Posts Tagged ‘ Sociology ’

Will transparency damage science?

May 19, 2016
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Will transparency damage science?

Jonathan Sterne sent me this opinion piece by Stephan Lewandowsky and Dorothy Bishop, two psychology researchers who express concern that the movement for science and data transparency has been abused. It would be easy for me to dismiss them and take a hard-line pro-transparency position—and I do take a hard-line pro-transparency position—but, as they remind […] The post Will transparency damage science? appeared first on Statistical Modeling, Causal Inference, and…

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Bias against women in academia

May 19, 2016
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Bias against women in academia

I’m not the best one to write about this: to the extent that there’s bias in favor of men, I’ve been a beneficiary. Also I’m not familiar with the research on the topic. I know there are some statistical difficulties in setting up these causal questions, comparable to the difficulties arising in using “hedonic regression” […] The post Bias against women in academia appeared first on Statistical Modeling, Causal Inference,…

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Birthday analysis—Friday the 13th update, and some model checking

May 18, 2016
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Birthday analysis—Friday the 13th update, and some model checking

Carl Bialik and Andrew Flowers at fivethirtyeight.com (Nate Silver’s site) ran a story following up on our birthdays example—that time series decomposition of births by day, which is on the cover of the third edition of Bayesian Data Analysis using data from 1968-1988, and which then Aki redid using a new dataset from 2000-2014. Friday […] The post Birthday analysis—Friday the 13th update, and some model checking appeared first on…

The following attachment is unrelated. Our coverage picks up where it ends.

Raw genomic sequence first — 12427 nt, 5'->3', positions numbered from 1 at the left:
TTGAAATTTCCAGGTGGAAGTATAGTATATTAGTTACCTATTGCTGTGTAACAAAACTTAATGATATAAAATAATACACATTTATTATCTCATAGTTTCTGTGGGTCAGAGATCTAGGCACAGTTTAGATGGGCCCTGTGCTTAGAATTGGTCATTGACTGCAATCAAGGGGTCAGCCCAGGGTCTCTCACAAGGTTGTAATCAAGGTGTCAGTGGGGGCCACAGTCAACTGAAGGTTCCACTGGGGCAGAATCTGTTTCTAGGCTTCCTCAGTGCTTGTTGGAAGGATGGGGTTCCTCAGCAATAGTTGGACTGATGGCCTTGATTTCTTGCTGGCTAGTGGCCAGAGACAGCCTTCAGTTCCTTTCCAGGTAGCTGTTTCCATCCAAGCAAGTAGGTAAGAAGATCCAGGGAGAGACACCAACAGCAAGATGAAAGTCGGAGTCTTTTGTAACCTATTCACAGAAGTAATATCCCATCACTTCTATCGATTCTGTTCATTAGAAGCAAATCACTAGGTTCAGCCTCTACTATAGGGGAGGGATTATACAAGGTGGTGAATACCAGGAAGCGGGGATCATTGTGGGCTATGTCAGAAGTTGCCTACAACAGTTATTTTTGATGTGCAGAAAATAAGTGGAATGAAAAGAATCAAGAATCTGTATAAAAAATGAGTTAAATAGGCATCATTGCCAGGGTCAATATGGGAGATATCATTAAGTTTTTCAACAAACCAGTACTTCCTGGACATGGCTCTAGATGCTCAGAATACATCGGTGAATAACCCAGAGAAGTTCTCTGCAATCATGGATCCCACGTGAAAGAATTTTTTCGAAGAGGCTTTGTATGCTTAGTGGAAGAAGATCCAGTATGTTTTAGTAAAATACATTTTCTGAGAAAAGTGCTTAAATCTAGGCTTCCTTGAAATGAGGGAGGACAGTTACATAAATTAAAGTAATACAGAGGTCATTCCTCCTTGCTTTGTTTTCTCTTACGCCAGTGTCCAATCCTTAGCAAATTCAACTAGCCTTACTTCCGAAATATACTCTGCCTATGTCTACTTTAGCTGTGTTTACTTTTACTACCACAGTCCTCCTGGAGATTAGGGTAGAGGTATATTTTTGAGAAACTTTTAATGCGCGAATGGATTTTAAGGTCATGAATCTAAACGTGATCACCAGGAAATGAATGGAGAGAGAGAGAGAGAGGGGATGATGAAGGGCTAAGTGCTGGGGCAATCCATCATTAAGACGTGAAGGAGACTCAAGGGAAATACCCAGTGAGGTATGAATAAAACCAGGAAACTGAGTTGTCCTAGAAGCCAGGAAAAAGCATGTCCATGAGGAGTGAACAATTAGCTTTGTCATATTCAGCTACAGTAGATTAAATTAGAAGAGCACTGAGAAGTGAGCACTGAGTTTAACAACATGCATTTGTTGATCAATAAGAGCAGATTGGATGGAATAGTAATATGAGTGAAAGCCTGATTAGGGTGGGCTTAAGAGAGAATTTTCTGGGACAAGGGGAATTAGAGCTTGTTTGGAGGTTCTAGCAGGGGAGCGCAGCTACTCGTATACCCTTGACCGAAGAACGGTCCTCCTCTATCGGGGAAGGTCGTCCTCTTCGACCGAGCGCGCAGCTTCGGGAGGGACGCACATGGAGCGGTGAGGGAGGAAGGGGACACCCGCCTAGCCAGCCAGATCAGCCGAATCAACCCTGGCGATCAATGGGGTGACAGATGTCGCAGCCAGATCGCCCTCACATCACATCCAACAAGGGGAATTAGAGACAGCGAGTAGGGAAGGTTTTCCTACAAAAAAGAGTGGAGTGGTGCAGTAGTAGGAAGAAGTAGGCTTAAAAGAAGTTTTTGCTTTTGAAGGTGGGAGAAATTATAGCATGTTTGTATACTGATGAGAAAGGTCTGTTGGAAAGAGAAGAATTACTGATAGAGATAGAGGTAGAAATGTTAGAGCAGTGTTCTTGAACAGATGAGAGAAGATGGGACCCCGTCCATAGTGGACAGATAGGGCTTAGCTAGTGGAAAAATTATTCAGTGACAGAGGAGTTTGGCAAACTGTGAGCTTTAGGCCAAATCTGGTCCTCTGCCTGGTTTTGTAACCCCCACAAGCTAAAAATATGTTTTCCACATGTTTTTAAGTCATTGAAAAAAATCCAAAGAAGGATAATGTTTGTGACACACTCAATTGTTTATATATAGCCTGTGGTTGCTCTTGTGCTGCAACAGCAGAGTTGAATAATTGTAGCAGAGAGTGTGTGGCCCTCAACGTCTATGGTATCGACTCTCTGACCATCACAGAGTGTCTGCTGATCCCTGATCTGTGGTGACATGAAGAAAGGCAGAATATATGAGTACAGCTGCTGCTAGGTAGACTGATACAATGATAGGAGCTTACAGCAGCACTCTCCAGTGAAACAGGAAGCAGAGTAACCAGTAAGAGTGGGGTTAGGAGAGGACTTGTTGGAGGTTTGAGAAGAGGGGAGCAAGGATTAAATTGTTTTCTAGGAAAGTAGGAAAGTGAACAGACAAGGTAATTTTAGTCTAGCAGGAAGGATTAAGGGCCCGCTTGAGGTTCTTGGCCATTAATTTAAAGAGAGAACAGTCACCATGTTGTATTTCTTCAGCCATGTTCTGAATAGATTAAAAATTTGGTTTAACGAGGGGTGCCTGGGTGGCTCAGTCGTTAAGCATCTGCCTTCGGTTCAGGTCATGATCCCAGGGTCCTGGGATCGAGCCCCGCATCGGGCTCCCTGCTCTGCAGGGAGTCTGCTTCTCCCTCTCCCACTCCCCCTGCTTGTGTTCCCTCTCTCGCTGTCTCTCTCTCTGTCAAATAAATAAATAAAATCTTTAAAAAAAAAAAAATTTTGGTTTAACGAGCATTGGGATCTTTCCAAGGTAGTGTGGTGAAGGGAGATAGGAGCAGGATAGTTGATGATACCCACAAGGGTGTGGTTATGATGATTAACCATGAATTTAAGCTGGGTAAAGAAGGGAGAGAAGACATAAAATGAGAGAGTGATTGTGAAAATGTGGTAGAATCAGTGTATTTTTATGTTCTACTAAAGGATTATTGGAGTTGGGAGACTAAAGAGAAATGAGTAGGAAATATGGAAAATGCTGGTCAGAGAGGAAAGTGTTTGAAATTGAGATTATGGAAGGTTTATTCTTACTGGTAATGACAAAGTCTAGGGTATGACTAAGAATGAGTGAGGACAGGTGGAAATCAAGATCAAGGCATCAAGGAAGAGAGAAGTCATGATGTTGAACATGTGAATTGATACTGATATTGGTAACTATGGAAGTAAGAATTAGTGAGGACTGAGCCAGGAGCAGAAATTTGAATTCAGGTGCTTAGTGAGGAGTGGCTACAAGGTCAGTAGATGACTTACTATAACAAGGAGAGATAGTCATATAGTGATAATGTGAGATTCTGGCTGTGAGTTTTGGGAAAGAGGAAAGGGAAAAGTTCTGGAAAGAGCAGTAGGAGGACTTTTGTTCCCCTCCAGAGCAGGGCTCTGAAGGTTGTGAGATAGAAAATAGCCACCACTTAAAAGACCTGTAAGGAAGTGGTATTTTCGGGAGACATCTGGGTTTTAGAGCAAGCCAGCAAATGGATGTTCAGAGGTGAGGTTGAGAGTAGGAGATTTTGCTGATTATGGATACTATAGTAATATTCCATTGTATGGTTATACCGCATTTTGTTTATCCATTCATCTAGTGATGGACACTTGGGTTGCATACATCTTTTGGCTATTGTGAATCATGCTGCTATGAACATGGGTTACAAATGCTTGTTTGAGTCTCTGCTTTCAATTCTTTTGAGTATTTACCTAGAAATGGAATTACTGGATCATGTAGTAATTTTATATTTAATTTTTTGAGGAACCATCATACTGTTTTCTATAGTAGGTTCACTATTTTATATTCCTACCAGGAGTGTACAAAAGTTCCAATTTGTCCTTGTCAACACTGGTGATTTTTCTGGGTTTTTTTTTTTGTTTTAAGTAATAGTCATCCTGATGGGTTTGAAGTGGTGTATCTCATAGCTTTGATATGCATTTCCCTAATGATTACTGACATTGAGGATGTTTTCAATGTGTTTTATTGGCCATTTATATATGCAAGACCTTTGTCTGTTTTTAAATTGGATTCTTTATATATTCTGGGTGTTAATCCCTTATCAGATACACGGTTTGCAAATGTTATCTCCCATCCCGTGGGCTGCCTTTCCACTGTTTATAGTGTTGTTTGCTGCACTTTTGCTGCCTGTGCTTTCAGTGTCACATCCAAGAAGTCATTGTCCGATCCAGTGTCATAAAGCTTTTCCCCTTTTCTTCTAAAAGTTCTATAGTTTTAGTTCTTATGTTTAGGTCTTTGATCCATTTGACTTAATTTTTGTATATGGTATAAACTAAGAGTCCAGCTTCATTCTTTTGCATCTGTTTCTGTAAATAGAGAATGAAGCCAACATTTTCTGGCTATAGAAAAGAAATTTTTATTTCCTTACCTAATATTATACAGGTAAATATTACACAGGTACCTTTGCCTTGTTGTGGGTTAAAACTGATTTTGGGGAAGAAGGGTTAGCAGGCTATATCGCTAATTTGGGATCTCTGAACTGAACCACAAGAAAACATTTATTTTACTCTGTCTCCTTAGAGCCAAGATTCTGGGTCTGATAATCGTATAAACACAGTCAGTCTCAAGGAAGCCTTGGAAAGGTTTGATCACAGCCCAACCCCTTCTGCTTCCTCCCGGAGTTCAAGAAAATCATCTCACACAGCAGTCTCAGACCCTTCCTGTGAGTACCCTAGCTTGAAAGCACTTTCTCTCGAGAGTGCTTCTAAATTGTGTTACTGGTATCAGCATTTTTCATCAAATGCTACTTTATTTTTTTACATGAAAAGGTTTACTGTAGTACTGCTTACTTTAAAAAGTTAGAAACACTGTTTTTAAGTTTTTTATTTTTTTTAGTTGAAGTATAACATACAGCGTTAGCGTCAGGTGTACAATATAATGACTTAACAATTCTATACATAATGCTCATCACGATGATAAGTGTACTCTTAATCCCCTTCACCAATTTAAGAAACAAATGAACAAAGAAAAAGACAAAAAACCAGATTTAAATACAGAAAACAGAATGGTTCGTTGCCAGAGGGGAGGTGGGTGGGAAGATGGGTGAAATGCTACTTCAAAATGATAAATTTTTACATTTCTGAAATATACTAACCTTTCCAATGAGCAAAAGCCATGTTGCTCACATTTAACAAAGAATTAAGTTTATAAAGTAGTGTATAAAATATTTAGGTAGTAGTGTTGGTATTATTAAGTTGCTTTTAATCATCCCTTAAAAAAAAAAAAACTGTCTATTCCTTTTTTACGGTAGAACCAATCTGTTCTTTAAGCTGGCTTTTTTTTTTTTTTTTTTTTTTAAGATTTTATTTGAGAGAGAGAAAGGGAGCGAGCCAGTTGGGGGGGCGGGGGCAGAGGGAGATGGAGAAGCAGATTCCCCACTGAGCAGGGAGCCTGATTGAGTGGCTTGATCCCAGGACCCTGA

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Peer review abuse flashback

May 15, 2016
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Peer review abuse flashback

Our recent discussion of the problems with peer review reminded me of this amusing/horrifying story from a few years ago, when some researchers noticed a data coding error in a published paper Once it was noticed, the error was obvious: But the authors of the original paper had that never-back-down attitude. So instead of thanking […] The post Peer review abuse flashback appeared first on Statistical Modeling, Causal Inference, and…

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Math on a plane!

May 8, 2016
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Math on a plane!

Paul Alper pointed me to this news article about an economist who got BUSTED for doing algebra on the plane. This dude was profiled by the lady sitting next to him who got suspicious of his incomprehensible formulas. I feel that way about a lot of econ research too, so I can see where she […] The post Math on a plane! appeared first on Statistical Modeling, Causal Inference, and…

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The Puzzle of Paul Meehl: An intellectual history of research criticism in psychology